Why Tuesday Night’s New Girl Was Perfect

Slate's Culture Blog
Jan. 30 2013 5:22 PM

Why Last Night’s New Girl Was Perfect

Jake Johnson andZooey Deschanel on New Girl(FOX)

Last night’s New Girl was surprising, thrilling, and even a little bit hot. However, my enjoyment wasn’t sparked by—SPOILER ALERT!—the smooch shared by Jess (Zooey Deschanel) and Nick (Jake Johnson), even though that kiss was so special that, afterward, Deschanel broke her own world record for “widest eyes outside of an anime cel.”

No, what I found so stimulating about the episode was its masterful depiction of the way social pressure can turn confident people into bumbling fools—i.e., the essential, inescapable gawkiness of growing up.


Superficially speaking, the characters’ social ineptitude revolved around their inability to hook up. When Winston finds himself standing next to an attractive woman, he can barely form words. For reasons too ridiculous to explain, Nick could only go clubbing when wearing a women’s trench coat, and his chat-up lines all revolve around his history of terrible relationships. Schmidt’s problem, as James Poniewozik wrote in Time, is that he is “self-debilitatingly confident.” And Jess is such a “cooler” when it comes to making love connections that the guys leave her home alone.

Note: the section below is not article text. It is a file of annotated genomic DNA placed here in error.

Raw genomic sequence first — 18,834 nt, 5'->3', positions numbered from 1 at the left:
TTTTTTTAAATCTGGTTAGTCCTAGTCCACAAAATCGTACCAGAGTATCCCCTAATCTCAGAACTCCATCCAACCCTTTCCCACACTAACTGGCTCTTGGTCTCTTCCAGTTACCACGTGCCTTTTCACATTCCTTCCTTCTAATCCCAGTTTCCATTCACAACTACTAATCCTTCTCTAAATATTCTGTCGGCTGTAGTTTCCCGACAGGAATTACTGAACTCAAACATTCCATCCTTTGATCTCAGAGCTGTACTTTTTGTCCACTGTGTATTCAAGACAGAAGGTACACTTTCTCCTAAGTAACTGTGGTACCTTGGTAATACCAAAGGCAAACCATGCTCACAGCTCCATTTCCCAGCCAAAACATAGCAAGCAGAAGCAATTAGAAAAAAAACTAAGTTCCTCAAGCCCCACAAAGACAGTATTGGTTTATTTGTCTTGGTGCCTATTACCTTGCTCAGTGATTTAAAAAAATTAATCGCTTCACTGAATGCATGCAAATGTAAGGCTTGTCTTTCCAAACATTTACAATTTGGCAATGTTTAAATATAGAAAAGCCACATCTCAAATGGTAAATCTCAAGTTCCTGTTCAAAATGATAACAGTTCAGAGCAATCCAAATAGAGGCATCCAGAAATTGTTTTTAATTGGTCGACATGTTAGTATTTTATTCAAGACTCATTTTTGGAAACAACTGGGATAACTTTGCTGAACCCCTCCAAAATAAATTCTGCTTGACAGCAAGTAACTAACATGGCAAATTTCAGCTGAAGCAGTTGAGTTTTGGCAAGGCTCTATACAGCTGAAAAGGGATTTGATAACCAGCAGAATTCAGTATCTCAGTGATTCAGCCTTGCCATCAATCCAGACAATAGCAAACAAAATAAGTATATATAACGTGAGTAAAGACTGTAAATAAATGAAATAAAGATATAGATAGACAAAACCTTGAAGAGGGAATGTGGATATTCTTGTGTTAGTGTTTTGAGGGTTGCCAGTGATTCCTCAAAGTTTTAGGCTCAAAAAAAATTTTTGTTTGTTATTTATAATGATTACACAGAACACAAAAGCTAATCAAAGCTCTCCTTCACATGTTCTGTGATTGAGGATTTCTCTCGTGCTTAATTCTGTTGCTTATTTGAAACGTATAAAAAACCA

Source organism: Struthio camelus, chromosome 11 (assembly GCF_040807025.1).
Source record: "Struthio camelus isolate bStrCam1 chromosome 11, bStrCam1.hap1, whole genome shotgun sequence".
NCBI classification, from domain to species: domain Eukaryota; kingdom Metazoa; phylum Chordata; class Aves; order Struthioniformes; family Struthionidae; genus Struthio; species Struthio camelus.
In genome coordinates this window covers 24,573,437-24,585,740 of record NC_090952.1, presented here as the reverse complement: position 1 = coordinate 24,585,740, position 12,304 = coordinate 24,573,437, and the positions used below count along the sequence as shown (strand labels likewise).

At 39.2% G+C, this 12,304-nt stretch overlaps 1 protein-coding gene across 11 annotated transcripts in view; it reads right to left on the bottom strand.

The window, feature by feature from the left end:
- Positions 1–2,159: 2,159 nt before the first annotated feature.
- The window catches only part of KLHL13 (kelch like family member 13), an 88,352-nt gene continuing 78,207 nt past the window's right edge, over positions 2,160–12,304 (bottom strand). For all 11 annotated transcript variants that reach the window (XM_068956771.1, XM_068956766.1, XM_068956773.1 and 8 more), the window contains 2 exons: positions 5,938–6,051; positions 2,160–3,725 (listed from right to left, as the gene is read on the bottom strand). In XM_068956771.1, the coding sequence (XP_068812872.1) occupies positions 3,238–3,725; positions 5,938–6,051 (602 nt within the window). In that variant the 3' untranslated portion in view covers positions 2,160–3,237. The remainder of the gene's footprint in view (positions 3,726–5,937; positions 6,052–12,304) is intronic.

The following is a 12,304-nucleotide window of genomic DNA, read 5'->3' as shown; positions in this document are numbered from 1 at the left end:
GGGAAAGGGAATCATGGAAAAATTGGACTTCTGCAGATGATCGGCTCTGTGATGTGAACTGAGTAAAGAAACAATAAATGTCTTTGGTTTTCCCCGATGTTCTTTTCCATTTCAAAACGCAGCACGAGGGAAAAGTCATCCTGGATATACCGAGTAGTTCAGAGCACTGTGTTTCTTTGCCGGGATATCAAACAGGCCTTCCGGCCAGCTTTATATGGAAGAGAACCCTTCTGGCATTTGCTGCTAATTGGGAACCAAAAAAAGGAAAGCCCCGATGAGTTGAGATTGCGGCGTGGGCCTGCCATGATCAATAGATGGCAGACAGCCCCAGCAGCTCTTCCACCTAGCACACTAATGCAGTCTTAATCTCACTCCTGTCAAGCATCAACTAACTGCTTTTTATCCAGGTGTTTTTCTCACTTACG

Watching awkward social interactions is like listening to bad singing: It only works when we know, on some level, that the performers are faking it. Last night’s collection of creepy come-ons, pathetic pickup lines, and general excruciation worked because deep down we’re sure these guys are kind, caring (that’s Schmidt’s big problem), and smart. It’s funny that they’re terrible pickup artists, because each one would be a real catch.

Of course, there is at least one answer for the agonizing pressure of human interaction: drinking games. After a dispiriting night on the town, the residents of the loft—and an assortment of friends and sometime lovers—found themselves at home playing True American, which serves the same inhibition-releasing purpose in New Girl that whisky plays in the work of Eugene O’Neill. Once the liquor kicked in, and the crushing weight of expectations lifted, everyone relaxed and found happiness. Even—or especially—Nick and Jess.

The challenges of growing up—finding a partner, a fulfilling job, one’s place in the world—can feel so immense that it’s a wonder humanity has survived this long. Last night’s New Girl reminded us how we’ve managed: by putting aside all the fretting and just getting on with things.

June Thomas is a Slate culture critic and editor of Outward, Slate’s LGBTQ section. 



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